Social media and our kids: Insight from local educators The world has changed, including the education world
Photos by Laurie Gordon
Social media forums such as Facebook are a means of interacting with others for our kids, but social media can also lead to distractions, lack of actually interacting with others and cyber-bullying.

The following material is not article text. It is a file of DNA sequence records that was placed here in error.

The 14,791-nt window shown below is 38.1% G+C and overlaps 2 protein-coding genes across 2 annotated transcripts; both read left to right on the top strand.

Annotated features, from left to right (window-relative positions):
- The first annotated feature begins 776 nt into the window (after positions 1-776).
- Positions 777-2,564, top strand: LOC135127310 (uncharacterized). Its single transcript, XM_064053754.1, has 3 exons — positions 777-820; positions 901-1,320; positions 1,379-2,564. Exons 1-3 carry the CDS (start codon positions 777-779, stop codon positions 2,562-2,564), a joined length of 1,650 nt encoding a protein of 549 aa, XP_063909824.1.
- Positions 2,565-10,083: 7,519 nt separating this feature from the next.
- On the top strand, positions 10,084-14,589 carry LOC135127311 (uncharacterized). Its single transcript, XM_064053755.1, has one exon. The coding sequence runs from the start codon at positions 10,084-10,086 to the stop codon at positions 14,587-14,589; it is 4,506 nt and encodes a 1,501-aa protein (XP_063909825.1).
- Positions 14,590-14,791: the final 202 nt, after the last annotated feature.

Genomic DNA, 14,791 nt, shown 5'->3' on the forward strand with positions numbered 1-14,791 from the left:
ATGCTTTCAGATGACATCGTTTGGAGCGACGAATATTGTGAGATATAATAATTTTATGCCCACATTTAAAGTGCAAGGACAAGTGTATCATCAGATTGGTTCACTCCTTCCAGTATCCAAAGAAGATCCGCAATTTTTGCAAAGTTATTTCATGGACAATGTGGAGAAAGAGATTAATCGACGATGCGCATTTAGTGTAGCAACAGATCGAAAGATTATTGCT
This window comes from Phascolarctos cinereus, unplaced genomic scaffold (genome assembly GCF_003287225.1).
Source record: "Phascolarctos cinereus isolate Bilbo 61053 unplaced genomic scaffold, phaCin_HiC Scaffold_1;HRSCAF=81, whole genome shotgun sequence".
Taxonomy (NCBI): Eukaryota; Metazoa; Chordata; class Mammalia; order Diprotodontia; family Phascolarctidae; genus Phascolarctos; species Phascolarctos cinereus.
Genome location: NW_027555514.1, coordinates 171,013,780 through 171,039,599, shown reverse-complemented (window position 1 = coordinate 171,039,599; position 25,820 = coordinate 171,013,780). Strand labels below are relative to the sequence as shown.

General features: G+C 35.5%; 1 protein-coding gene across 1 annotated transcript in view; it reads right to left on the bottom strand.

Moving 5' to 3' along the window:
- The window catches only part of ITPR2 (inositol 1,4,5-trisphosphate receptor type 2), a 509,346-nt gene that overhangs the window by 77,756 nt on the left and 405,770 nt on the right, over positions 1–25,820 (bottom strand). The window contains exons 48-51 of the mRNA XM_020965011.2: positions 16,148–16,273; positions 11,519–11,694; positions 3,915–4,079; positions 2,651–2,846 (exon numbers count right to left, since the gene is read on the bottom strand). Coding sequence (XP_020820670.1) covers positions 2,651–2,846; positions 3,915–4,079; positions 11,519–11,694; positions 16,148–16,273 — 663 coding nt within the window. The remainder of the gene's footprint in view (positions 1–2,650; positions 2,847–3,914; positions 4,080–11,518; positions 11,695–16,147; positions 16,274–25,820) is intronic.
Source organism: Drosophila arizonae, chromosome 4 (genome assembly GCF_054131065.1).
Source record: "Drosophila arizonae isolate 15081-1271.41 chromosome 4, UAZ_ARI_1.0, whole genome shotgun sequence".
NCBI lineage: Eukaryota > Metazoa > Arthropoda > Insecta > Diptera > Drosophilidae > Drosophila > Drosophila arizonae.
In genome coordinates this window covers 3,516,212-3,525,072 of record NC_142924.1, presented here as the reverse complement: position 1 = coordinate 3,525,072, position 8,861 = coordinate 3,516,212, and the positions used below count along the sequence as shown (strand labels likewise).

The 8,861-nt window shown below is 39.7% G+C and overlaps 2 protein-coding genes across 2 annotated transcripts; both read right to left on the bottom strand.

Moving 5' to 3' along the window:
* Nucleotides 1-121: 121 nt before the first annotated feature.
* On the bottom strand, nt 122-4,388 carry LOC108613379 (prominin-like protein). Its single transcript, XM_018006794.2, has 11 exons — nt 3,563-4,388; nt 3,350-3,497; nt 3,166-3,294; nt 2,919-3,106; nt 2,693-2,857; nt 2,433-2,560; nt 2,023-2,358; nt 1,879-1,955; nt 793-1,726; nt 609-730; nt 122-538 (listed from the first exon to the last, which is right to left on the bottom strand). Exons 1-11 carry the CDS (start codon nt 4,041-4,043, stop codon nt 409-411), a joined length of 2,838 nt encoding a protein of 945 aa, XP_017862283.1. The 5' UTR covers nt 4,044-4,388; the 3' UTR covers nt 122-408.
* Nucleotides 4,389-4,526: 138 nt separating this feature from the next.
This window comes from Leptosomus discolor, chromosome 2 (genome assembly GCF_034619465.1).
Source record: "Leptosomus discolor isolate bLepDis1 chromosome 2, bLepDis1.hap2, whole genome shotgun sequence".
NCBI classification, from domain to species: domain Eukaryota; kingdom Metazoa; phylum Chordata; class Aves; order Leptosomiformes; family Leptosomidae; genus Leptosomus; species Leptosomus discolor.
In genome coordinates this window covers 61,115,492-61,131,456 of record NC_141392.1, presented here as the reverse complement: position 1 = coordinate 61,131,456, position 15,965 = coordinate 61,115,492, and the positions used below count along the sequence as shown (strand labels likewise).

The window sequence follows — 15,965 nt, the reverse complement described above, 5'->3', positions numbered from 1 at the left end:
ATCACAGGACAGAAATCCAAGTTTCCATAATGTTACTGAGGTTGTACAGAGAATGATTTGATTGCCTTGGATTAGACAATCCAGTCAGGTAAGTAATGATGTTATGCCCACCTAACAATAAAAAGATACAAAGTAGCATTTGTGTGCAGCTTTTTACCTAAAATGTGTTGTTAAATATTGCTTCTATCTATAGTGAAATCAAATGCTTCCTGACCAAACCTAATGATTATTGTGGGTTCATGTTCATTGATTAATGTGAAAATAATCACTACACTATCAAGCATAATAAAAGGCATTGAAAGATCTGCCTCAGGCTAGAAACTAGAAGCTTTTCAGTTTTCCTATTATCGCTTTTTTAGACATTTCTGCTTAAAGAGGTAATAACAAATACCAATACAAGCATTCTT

By Laurie Gordon Sussex County — Social media has changed the way schools operate and the way in which teachers interact with their students. It has encouraged social networking, which can be a great way for students to collaborate and learn its benefit in business world. But, it can also be a big distraction for students and has spawned a new form of bullying. For better or worse, social media is here to stay and with school back in session this week, here are some insights. Brian Bosworth is the principal at Kittatinny Regional High School. He said, “At Kittatinny, we only allow technology to be used in school for academic purposes. We are well aware that most students engage through social media and we have implemented character education programs to encourage them to use it properly.” He added, “Social media doesn’t necessarily change the way teachers interact with students, but our teachers are conscious of how social media could affect student-to-student interactions.” Regarding how technology, in general, comes into play with such innovations as white boards and Google Homework, Bosworth said, “Our job is to prepare our students for 21st century careers. Technology plays a large role in emerging professions. We want to make sure our students are comfortable with technology. Educational platforms like Google Classroom extend the school day. No longer are students and teachers limited to a 40-minute class. Students can work on assignments and collaborate with peers much more easily now.” With social media, can come some unpleasant issues. Bosworth said, “When social media issues are brought into school, we follow our uniform discipline policy and code of conduct. Whereas school discipline used to be focused on only what happened during the school day, the current laws have now extended our code of conduct to issues that could start on social media and trickle into school.” He added, “Again, we focus on educating our students on the importance of digital citizenship.” Bosworth said that when used positively, social media can greatly improve communication. “As a school, we have taken to platforms like Twitter to increase our communication with our community and celebrate student accomplishments.” Janet Ferraro is the principal at Sparta High School. She said, “Social media has greatly changed the way all of us interact. Teachers and students share information via apps such as Twitter, Instagram, or a classroom or team page. We can all connect 24-7 with information, can update each other, and can communicate both information and questions.” Ferraro added, “Schools now need to help students navigate the positive and negative possibilities that social media brings us. We have to assist in developing socially responsible digital citizens. All of us need to know our digital footprint including our social media responses can follow us for a lifetime. Schools use social media in many ways. Whether it be as a district, building, group or individual, we send out information, follow each other to become better informed, and interact with each other.” She said that technology has certainly changed assessments and assignments. “We now have the ability to assign and assess in real time. We can conduct virtual field trips, experiments, work in groups on real world problems. The examples are endless.” As to social media’s rapid progression, Ferraro said, “It is all changing and being added to so quickly. We need to keep up with consequences we once were not aware of previously. I don’t see the progression itself as negative, but I do believe it is hard for parents and schools to keep up with sites that allow for anonymous ridicule and cruelty of others. I find that part of social media to be the worst consequence. It’s much easier to sit behind a screen and treat others poorly, than to do so to someone face. That bothers me for many reasons.” At Pope John XXIII High School, in Sparta, Brian Corcoran is a teacher in the mathematics and computer science departments and is also the school’s head cross country and track coach. Of social media, Corcoran said, “Students interact less person to person and more remotely. Study halls and the lunch room are typically quieter.” He added,” Students need more activity to further educational stimulation. A blend of lecture and activity seems to work best. Since I have always taught computer programming, my class has mostly been a blend of lecture/ lesson and activity. Social media is a great way to engage students but like most things, limits need to be addressed.” Sabrina Lucas is a resource teacher and long-time cross country coach at Wallkill Valley Regional High School, in Hamburg. She said, “This is my 31st year at Wallkill, and when I entered there was absolutely no social media.” She calls it, “a double edged sword,” and said, “The ability to obtain information right in the palm of your hand is incredible. The ability to lash out at someone is right in the palm of your hand. We had an incident years ago regarding a ‘sexting’ situation, and it made national news. MTV did an expose.” She added that students need to realize, “once you hit send, your picture or comment is out there and there is no turning back.” Lucas added, “Students are distracted in class due to texting. Answers are shared on tests, I am sure, and pictures of tests are taken and shared. I try to make it a policy to have all cell phones away, or on my desk if it is a test or exam.” Lucas said, “Many teachers and coaches use an app called ‘REMIND’. It is an approved way of communicating with students/athletes. As a coach I notify my team about practice time changes etc via this.” In Stillwater, Lorraine Bickhardt teaches fifth grade math. She said, “The progression of social media has impacted the students in a positive way. The students are able to interact with not only their peers and teachers, but with interactive programs as well. I use my Activboard (interactive whiteboard) daily and would be lost without it. I am able to give my students lessons and activities that are hands on and the Activboards help bring the math ‘To life.’” Bickhardt added, “I don’t lose instructional time drawing a graph on the board. For example, with my Activboard, that graph is created prior to the lesson and I am able to utilize it without loss of student’s interest. I am able to assign work that is adaptive to their learning which helps students to achieve even more. We utilize Chromebooks in the classroom and assignments can be individualized based on each student’s abilities.” In today’s society, as the internet expands its platforms and connects people from all over the world, it’s hard for kids to not have some sort of social media presence. By and large, students as early as late elementary school have one or more accounts on varying networking sites including Instagram, Twitter, Tumblr, Snapchat, etc. Social media can provide a safe place for kids to grow and learn about all kinds of worldly topics such as breaking news headlines, historical events, how people climbed the ladder to fame, the Einstein Theory, how to say thank you in any language or... how to perfectly frost a cupcake or make an epic music video. Perhaps, some educators opine, by limiting the amount of time spent on these social apps, the negative ramifications — such as cyberbullying — can be alleviated and the positive attributes of social networking will shine through. When it comes to school and social media, Bosworth underscored the importance that every school always partner with the parents on the educational process. “I would encourage parents to have conversations with their children on the importance of positive social media interactions.”